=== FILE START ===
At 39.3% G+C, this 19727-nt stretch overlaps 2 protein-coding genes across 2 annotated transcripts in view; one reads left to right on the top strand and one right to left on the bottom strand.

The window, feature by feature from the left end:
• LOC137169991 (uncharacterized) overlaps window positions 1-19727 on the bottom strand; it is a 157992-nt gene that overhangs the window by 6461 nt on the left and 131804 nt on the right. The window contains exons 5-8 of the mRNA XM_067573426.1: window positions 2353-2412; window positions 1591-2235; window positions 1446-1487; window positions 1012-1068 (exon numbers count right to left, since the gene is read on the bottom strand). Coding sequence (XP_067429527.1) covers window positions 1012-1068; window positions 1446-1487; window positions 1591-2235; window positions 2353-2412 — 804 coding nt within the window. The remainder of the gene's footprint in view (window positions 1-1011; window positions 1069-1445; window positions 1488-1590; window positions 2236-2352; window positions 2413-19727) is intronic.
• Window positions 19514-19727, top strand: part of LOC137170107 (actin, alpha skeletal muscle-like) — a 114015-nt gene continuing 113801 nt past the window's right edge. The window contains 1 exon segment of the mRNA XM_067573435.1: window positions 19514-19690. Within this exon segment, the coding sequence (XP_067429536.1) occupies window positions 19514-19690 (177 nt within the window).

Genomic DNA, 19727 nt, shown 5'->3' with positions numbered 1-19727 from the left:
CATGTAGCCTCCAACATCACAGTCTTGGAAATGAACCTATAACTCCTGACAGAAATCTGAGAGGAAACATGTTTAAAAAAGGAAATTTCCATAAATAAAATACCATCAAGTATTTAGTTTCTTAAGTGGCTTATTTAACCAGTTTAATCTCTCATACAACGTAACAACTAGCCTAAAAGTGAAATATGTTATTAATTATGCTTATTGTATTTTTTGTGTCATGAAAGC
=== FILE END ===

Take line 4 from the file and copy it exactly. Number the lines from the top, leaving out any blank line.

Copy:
• Window positions 19514-19727, top strand: part of LOC137170107 (actin, alpha skeletal muscle-like) — a 114015-nt gene continuing 113801 nt past the window's right edge. The window contains 1 exon segment of the mRNA XM_067573435.1: window positions 19514-19690. Within this exon segment, the coding sequence (XP_067429536.1) occupies window positions 19514-19690 (177 nt within the window).